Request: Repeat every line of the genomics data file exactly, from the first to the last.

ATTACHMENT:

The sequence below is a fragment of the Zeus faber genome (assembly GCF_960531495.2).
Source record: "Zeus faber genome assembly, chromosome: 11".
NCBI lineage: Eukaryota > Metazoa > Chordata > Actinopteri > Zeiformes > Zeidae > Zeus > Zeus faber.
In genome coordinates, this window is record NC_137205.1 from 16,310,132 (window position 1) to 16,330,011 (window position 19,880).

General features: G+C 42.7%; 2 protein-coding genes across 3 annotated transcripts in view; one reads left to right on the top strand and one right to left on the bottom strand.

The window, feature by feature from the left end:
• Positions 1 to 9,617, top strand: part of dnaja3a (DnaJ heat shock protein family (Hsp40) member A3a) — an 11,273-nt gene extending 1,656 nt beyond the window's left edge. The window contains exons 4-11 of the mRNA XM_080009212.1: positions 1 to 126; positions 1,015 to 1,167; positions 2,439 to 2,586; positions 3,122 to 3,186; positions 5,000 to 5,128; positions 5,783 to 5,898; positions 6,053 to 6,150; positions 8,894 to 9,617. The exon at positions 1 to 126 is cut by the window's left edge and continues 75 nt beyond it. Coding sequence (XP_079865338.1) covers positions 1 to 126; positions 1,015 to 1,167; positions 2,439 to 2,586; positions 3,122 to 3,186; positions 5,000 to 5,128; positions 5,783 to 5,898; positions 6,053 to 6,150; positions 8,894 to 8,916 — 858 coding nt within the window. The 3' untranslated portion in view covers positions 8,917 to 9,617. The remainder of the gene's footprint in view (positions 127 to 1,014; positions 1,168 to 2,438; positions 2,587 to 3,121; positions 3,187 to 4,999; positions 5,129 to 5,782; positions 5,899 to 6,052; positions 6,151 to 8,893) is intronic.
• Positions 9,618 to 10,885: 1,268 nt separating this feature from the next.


The sequence below is a fragment of the Zeus faber genome (assembly GCF_960531495.2).
Source record: "Zeus faber genome assembly, chromosome: 11".
NCBI lineage: Eukaryota > Metazoa > Chordata > Actinopteri > Zeiformes > Zeidae > Zeus > Zeus faber.
In genome coordinates, this window is record NC_137205.1 from 16,310,132 (window position 1) to 16,330,011 (window position 19,880).

General features: G+C 42.7%; 2 protein-coding genes across 3 annotated transcripts in view; one reads left to right on the top strand and one right to left on the bottom strand.

The window, feature by feature from the left end:
• Positions 1 to 9,617, top strand: part of dnaja3a (DnaJ heat shock protein family (Hsp40) member A3a) — an 11,273-nt gene extending 1,656 nt beyond the window's left edge. The window contains exons 4-11 of the mRNA XM_080009212.1: positions 1 to 126; positions 1,015 to 1,167; positions 2,439 to 2,586; positions 3,122 to 3,186; positions 5,000 to 5,128; positions 5,783 to 5,898; positions 6,053 to 6,150; positions 8,894 to 9,617. The exon at positions 1 to 126 is cut by the window's left edge and continues 75 nt beyond it. Coding sequence (XP_079865338.1) covers positions 1 to 126; positions 1,015 to 1,167; positions 2,439 to 2,586; positions 3,122 to 3,186; positions 5,000 to 5,128; positions 5,783 to 5,898; positions 6,053 to 6,150; positions 8,894 to 8,916 — 858 coding nt within the window. The 3' untranslated portion in view covers positions 8,917 to 9,617. The remainder of the gene's footprint in view (positions 127 to 1,014; positions 1,168 to 2,438; positions 2,587 to 3,121; positions 3,187 to 4,999; positions 5,129 to 5,782; positions 5,899 to 6,052; positions 6,151 to 8,893) is intronic.
• Positions 9,618 to 10,885: 1,268 nt separating this feature from the next.